It Pays to Have Good Email Manners

Sara Kappler
5 min readJan 15, 2024
It pays to have good Email Manners. Photo with hand holding fanned out $100 bills.

Bad manners are a no-no, whether in life or in email marketing. As an email marketing agency, we’ve got a front row seat to observe growing industry trends of questionable email practices and can confidently say: Good email manners are good for your brand’s bottom line.

This post delves into basic email etiquette and explains how good manners translate into greater revenue and ultimately greater success for your business.

Here are four tips for good email manners:

1. Email the Right People.

This is crucial: only email those who want to hear from you. A bigger list isn’t always better. What matters is deliverability and engagement. A smaller, engaged audience is far more valuable than a large, disinterested one.

Example: Imagine you have a list of 10,000 email subscribers, but about half of those people have not shown recent signs of interest or engagement with your brand (ex, email opens, clicks, visited your web pages, browsed a product). For the purpose of this exercise let’s say 5,000 of those email subscribers have shown some sign of interest in the last 3 months.

As the client, you want your message to go out to *everyone*. As an email marketing agency, I try to explain that sending to your engaged subscribers is best. I explain that when bounce rates are higher, spam rates are higher, unsubscribes are higher, you actually will not get the deliverability you want — and those that do see your email will not be the highly engaged group.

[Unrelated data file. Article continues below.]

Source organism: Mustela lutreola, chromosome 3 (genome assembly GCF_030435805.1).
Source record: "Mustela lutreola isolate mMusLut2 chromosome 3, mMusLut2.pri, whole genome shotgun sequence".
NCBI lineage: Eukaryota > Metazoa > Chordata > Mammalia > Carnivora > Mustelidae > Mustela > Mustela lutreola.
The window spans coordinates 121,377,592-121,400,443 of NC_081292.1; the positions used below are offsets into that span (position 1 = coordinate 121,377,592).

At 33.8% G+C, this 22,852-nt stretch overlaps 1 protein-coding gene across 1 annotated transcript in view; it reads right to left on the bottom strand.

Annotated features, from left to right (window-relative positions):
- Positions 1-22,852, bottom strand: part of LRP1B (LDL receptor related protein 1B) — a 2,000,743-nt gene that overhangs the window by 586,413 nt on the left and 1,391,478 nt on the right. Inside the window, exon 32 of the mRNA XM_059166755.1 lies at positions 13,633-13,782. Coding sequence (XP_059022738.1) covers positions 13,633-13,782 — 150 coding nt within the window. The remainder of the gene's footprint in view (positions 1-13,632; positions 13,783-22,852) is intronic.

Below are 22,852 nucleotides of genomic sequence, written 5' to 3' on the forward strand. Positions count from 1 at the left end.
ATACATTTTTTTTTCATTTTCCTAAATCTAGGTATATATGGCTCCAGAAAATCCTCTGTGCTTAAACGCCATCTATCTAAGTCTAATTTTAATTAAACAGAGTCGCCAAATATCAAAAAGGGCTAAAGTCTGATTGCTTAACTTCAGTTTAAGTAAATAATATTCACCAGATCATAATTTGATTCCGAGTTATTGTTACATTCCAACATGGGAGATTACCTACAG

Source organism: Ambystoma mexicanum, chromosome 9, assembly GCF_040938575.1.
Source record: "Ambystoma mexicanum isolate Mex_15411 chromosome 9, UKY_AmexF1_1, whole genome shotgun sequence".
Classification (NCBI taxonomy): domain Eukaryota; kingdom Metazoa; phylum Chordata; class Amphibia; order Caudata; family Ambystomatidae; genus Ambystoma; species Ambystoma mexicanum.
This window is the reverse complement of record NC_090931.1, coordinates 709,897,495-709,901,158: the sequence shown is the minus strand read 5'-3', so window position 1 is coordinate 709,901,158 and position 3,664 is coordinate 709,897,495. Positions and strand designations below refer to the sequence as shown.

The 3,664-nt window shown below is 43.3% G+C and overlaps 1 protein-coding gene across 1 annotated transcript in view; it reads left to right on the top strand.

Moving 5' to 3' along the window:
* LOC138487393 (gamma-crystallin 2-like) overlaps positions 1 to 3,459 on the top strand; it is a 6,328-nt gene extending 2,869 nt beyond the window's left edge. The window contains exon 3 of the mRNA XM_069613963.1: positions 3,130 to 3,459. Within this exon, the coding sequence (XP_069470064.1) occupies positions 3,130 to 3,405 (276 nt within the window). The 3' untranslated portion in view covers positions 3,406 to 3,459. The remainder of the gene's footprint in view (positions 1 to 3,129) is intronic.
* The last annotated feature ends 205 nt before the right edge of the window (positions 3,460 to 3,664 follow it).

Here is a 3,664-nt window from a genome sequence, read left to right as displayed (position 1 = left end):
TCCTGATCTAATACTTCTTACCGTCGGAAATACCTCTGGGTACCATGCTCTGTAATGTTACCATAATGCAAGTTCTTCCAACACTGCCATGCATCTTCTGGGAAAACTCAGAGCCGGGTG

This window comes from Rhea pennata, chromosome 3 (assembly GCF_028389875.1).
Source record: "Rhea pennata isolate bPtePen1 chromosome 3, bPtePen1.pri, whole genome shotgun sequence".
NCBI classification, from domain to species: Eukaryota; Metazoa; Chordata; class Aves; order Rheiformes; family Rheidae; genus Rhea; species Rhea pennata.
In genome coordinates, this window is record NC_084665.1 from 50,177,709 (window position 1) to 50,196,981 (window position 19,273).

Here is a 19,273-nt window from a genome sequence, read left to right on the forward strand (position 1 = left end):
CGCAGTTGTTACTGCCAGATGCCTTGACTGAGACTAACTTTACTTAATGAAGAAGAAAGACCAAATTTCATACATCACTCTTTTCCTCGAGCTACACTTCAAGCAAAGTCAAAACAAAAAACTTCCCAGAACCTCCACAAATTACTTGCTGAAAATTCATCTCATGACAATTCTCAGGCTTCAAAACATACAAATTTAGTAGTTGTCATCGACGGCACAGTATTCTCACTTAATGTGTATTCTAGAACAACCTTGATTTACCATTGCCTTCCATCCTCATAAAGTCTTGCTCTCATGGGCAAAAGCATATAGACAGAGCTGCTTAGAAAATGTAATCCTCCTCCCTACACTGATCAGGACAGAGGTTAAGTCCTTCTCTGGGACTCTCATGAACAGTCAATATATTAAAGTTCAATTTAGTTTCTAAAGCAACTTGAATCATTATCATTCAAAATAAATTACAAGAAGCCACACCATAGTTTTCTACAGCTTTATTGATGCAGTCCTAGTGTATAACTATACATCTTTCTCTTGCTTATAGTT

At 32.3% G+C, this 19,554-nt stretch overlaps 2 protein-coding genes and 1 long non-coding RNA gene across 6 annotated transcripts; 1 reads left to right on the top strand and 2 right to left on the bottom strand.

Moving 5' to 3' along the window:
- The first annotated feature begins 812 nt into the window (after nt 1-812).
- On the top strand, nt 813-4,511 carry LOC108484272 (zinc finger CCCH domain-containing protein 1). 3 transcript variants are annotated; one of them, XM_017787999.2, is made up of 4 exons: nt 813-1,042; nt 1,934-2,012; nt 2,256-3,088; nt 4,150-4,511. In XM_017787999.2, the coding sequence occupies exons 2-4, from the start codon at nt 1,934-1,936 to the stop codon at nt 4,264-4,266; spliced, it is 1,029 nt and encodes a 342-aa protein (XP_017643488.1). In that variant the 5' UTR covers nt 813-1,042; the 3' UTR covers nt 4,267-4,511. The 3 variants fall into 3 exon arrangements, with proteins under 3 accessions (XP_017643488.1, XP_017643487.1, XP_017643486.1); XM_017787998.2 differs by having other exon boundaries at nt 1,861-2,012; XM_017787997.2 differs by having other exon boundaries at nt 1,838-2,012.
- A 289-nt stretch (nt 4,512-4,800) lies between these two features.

It’s a pattern we see time and time again (and have many times pulled numbers for clients to illustrate this point).

Here’s an example of that math, based on realistic rates and numbers we’ve seen in accounts.

What about purchased lists, you might ask? That’s even worse; don’t get me started. I’ll have to reign in my emotional response on this one and try to articulate a meaningful explanation of why it’s not worth anyone’s time. Let me say simply now, I’ve yet to see purchased lists be worth the cost, time or hype.

2. Be Respectful and Pace Yourself.

Email marketing is a direct 1:1 communication channel, and its success relies more on building relationships with people than mass advertising. Just like you would when meeting someone for the first time in real life, introduce yourself and think long term about the value of the relationship rather than going for the quick win.

Example: Imagine you’re meeting a neighbor for the first time. Would you lead with:

“Hi! So nice to meet you. We just moved in. Here’s a bottle of wine!”

Vs.

“Hi! Can we count on you to pull our trash out to the curb when we’re not here?”

Anyone who’s had a good neighbor knows the value of that relationship is priceless. Being overly aggressive with a flurry of sales and promotions in the beginning with new email subscribers is a common misguided tactic. Sure, you might get some sales — just like you might get some kind neighbors who say yes to the trash help request. But it’s short-sighted.